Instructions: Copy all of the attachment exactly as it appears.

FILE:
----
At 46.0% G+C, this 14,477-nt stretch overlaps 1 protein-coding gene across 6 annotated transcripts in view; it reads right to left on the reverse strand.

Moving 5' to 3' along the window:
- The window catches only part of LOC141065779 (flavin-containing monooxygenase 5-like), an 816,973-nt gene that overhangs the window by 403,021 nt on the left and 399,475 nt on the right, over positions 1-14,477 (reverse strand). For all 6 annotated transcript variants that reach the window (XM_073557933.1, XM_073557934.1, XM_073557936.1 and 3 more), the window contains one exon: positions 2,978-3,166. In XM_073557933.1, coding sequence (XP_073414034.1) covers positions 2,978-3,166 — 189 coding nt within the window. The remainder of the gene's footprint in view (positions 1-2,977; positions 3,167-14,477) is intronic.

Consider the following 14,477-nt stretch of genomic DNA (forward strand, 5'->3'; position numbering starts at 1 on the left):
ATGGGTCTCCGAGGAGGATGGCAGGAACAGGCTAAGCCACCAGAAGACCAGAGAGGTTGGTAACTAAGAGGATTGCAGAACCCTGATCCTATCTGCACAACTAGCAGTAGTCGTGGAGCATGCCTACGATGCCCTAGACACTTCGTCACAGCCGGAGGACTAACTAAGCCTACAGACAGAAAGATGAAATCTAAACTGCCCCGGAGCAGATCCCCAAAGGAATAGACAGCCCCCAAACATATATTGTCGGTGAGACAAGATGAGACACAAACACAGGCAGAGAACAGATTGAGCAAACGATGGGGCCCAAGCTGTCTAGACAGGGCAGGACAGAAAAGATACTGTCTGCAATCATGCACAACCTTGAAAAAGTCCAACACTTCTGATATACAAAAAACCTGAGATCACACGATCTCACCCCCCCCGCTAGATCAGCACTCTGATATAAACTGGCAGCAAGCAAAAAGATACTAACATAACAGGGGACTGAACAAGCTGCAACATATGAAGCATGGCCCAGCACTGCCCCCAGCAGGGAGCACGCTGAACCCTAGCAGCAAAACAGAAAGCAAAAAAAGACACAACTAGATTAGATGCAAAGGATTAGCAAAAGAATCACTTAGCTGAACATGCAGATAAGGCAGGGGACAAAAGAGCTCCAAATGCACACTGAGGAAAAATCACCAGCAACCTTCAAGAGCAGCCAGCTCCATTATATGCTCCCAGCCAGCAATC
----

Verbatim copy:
At 46.0% G+C, this 14,477-nt stretch overlaps 1 protein-coding gene across 6 annotated transcripts in view; it reads right to left on the reverse strand.

Moving 5' to 3' along the window:
- The window catches only part of LOC141065779 (flavin-containing monooxygenase 5-like), an 816,973-nt gene that overhangs the window by 403,021 nt on the left and 399,475 nt on the right, over positions 1-14,477 (reverse strand). For all 6 annotated transcript variants that reach the window (XM_073557933.1, XM_073557934.1, XM_073557936.1 and 3 more), the window contains one exon: positions 2,978-3,166. In XM_073557933.1, coding sequence (XP_073414034.1) covers positions 2,978-3,166 — 189 coding nt within the window. The remainder of the gene's footprint in view (positions 1-2,977; positions 3,167-14,477) is intronic.

Consider the following 14,477-nt stretch of genomic DNA (forward strand, 5'->3'; position numbering starts at 1 on the left):
ATGGGTCTCCGAGGAGGATGGCAGGAACAGGCTAAGCCACCAGAAGACCAGAGAGGTTGGTAACTAAGAGGATTGCAGAACCCTGATCCTATCTGCACAACTAGCAGTAGTCGTGGAGCATGCCTACGATGCCCTAGACACTTCGTCACAGCCGGAGGACTAACTAAGCCTACAGACAGAAAGATGAAATCTAAACTGCCCCGGAGCAGATCCCCAAAGGAATAGACAGCCCCCAAACATATATTGTCGGTGAGACAAGATGAGACACAAACACAGGCAGAGAACAGATTGAGCAAACGATGGGGCCCAAGCTGTCTAGACAGGGCAGGACAGAAAAGATACTGTCTGCAATCATGCACAACCTTGAAAAAGTCCAACACTTCTGATATACAAAAAACCTGAGATCACACGATCTCACCCCCCCCGCTAGATCAGCACTCTGATATAAACTGGCAGCAAGCAAAAAGATACTAACATAACAGGGGACTGAACAAGCTGCAACATATGAAGCATGGCCCAGCACTGCCCCCAGCAGGGAGCACGCTGAACCCTAGCAGCAAAACAGAAAGCAAAAAAAGACACAACTAGATTAGATGCAAAGGATTAGCAAAAGAATCACTTAGCTGAACATGCAGATAAGGCAGGGGACAAAAGAGCTCCAAATGCACACTGAGGAAAAATCACCAGCAACCTTCAAGAGCAGCCAGCTCCATTATATGCTCCCAGCCAGCAATC